Over 200 seedlings have been counted in the wild. Some of these are tagged and are being monitored for survival and growth rates. The seedlings grow on average only 1 cm per year and most are less than 30 cm high. Many of these seedlings will die unless there is a canopy opening that allows light in penetrate to the ground - thus providing energy for the seedlings to grow.

Given the right conditions the trees grow quickly for the first 15-20 metres until they reach the canopy, they then put more of their energy into the bulk of their trunks and root systems. 


Through the millions of years of population decline, the Wollemi Pine has maintained its ability to sexually reproduce but has adopted a secondary reproductive strategy - that of self-coppicing.

Coppicing also helps the tree to survive disturbance. While tree ring analysis has revealed that trees with a diameter of 0.8 m may be 350+ years old, the coppice roots may be thousands of years old. The extensive root system of the Wollemi Pine may also explain how it has survived droughts - the roots penetrate into creek beds and into cracks in the sandstone cliffs.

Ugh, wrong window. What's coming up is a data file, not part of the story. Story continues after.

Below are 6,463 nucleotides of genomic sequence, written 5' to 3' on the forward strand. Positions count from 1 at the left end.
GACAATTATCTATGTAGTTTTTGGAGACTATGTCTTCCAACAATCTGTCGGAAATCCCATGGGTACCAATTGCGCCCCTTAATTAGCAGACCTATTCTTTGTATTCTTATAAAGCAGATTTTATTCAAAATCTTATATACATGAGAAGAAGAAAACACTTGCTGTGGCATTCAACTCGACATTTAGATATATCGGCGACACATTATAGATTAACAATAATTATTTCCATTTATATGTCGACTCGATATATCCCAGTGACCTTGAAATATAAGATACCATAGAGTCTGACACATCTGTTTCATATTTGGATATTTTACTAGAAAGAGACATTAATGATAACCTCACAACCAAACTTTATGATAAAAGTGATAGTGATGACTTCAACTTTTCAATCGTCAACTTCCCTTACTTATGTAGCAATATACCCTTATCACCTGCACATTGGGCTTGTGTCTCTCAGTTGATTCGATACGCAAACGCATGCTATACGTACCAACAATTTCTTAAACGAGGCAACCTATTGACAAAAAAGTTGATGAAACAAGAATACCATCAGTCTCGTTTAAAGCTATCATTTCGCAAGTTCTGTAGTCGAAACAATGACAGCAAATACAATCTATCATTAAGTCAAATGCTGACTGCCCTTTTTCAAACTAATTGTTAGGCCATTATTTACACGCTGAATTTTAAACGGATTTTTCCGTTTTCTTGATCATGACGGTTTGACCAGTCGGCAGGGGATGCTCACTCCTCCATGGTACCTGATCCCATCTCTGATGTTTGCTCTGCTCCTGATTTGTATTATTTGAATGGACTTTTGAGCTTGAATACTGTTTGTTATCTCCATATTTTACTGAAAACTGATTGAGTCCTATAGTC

All populations have been burnt or subjected to rock fall or windstorm damage. It is postulated that if these disturbance events happen too often they may reduce or eliminate the Wollemi Pine's population. On the other hand, if there is no disturbance the other rainforest plants may dominate the glades and prevent the Wollemi Pine's seedlings from growing into adult trees. 

Some big ecological questions

The long-term aim of the ecological research into the Wollemi Pine is to track the survivorship of the trees and the seedlings. This may reveal some insight into how to manage disturbance such as wildfire at the sites.

  • How old are the coppice trees and how long can they live?
  • Could too-frequent wildfire destroy the stands?
  • How frequent and what type of disturbance would ensure survival of the Wollemi Pine?
  • How do we manage illegal visitation to minimise impacts?